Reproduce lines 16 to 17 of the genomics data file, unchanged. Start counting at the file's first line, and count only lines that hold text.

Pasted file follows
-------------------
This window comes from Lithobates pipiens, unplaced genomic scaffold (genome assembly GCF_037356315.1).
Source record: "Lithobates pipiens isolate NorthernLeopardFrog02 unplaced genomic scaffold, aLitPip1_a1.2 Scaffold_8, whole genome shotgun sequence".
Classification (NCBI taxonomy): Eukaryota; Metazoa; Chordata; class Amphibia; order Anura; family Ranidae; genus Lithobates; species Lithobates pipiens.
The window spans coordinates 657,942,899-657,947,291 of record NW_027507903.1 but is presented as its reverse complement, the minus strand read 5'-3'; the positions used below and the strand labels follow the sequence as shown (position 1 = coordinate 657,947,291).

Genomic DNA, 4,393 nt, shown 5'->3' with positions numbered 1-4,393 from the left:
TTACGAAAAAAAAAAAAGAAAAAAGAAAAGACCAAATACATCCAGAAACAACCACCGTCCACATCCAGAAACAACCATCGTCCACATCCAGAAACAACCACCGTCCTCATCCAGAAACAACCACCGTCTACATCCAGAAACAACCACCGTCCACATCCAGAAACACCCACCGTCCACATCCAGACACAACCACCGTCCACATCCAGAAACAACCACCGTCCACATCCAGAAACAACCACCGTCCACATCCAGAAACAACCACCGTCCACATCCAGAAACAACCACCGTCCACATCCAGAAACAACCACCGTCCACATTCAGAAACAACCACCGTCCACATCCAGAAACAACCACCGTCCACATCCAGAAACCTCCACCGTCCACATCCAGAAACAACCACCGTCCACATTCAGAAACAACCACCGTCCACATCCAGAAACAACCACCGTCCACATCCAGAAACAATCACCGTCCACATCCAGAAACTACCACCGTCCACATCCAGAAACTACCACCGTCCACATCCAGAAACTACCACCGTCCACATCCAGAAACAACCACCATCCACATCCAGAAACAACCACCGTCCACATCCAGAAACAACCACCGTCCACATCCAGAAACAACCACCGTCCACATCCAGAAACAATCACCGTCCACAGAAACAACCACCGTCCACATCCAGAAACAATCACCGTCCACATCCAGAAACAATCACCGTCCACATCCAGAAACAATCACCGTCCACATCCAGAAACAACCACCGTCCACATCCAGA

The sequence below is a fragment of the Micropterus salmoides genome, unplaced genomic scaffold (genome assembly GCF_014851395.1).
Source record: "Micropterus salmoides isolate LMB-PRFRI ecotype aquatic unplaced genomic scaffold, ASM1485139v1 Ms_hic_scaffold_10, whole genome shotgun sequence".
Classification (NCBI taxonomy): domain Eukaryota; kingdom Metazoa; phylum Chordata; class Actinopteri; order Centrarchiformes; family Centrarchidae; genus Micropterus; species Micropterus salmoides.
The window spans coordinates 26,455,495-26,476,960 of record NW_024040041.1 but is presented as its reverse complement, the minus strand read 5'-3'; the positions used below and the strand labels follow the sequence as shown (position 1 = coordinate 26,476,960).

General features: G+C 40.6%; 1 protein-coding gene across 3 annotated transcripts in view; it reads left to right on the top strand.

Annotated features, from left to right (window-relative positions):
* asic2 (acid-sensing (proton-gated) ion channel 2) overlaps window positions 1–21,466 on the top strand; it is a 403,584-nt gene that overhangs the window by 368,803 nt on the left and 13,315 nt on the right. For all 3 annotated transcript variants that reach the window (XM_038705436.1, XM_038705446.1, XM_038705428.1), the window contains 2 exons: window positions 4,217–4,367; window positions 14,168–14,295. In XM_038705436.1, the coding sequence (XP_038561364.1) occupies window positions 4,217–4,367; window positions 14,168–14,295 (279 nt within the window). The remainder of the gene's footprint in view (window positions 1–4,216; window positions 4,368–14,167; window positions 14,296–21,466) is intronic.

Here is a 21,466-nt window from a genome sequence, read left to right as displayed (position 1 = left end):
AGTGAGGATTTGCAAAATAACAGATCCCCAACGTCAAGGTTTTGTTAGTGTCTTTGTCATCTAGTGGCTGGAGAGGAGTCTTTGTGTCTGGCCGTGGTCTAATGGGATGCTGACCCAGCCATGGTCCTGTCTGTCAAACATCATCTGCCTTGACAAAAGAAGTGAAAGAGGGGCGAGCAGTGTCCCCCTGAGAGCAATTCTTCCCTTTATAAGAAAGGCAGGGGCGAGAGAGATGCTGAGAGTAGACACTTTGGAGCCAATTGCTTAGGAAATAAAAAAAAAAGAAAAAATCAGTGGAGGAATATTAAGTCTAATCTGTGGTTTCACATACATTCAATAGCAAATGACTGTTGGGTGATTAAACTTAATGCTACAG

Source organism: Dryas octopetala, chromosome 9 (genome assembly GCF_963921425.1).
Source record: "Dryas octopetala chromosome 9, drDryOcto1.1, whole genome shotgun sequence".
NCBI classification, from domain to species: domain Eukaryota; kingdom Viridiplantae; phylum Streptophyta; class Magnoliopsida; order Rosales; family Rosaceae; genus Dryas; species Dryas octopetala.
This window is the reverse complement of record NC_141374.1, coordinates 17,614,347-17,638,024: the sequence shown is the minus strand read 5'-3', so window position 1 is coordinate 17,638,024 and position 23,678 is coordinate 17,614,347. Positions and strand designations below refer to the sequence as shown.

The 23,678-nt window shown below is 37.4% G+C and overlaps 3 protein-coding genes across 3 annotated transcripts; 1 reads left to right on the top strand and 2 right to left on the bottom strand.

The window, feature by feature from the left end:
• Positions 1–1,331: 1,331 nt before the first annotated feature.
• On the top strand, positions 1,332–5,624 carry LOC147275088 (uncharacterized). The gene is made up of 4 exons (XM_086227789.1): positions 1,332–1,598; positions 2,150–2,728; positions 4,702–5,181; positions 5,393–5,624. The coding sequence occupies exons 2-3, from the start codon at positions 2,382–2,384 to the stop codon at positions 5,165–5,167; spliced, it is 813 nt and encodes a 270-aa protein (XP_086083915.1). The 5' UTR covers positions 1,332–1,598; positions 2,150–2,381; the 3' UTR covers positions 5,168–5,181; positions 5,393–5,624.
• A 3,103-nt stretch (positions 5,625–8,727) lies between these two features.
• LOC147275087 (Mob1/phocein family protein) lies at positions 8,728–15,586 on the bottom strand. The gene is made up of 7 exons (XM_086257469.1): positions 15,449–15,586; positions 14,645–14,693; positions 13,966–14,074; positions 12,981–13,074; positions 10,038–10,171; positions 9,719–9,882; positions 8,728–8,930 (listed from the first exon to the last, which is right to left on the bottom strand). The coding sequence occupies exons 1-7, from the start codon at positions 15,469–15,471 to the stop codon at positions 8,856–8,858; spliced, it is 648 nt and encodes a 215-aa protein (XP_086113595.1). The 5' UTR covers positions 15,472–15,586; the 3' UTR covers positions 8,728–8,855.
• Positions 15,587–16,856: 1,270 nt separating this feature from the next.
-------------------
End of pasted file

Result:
Source organism: Dryas octopetala, chromosome 9 (genome assembly GCF_963921425.1).
Source record: "Dryas octopetala chromosome 9, drDryOcto1.1, whole genome shotgun sequence".